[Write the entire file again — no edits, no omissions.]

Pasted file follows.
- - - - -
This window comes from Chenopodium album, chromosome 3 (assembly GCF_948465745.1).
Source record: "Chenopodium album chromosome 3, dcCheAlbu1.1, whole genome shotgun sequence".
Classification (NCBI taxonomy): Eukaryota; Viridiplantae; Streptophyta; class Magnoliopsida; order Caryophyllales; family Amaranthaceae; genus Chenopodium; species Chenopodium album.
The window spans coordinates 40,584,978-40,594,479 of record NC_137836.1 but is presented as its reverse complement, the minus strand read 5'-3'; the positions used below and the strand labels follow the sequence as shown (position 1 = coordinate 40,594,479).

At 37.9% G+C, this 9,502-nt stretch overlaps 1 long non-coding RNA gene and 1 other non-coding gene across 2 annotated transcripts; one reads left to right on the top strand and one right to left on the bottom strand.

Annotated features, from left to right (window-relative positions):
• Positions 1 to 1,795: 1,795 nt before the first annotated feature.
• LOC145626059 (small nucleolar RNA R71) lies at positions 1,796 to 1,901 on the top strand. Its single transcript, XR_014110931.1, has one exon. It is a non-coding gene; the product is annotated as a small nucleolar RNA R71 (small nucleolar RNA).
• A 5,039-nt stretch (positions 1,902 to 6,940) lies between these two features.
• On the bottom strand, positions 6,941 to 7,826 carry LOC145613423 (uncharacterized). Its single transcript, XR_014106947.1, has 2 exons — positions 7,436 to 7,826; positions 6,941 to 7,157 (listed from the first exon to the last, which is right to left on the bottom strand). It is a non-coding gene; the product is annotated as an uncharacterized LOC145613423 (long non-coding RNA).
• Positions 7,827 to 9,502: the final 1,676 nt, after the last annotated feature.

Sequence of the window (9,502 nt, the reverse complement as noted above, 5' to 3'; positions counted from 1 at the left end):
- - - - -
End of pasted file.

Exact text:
This window comes from Chenopodium album, chromosome 3 (assembly GCF_948465745.1).
Source record: "Chenopodium album chromosome 3, dcCheAlbu1.1, whole genome shotgun sequence".
Classification (NCBI taxonomy): Eukaryota; Viridiplantae; Streptophyta; class Magnoliopsida; order Caryophyllales; family Amaranthaceae; genus Chenopodium; species Chenopodium album.
The window spans coordinates 40,584,978-40,594,479 of record NC_137836.1 but is presented as its reverse complement, the minus strand read 5'-3'; the positions used below and the strand labels follow the sequence as shown (position 1 = coordinate 40,594,479).

At 37.9% G+C, this 9,502-nt stretch overlaps 1 long non-coding RNA gene and 1 other non-coding gene across 2 annotated transcripts; one reads left to right on the top strand and one right to left on the bottom strand.

Annotated features, from left to right (window-relative positions):
• Positions 1 to 1,795: 1,795 nt before the first annotated feature.
• LOC145626059 (small nucleolar RNA R71) lies at positions 1,796 to 1,901 on the top strand. Its single transcript, XR_014110931.1, has one exon. It is a non-coding gene; the product is annotated as a small nucleolar RNA R71 (small nucleolar RNA).
• A 5,039-nt stretch (positions 1,902 to 6,940) lies between these two features.
• On the bottom strand, positions 6,941 to 7,826 carry LOC145613423 (uncharacterized). Its single transcript, XR_014106947.1, has 2 exons — positions 7,436 to 7,826; positions 6,941 to 7,157 (listed from the first exon to the last, which is right to left on the bottom strand). It is a non-coding gene; the product is annotated as an uncharacterized LOC145613423 (long non-coding RNA).
• Positions 7,827 to 9,502: the final 1,676 nt, after the last annotated feature.

Sequence of the window (9,502 nt, the reverse complement as noted above, 5' to 3'; positions counted from 1 at the left end):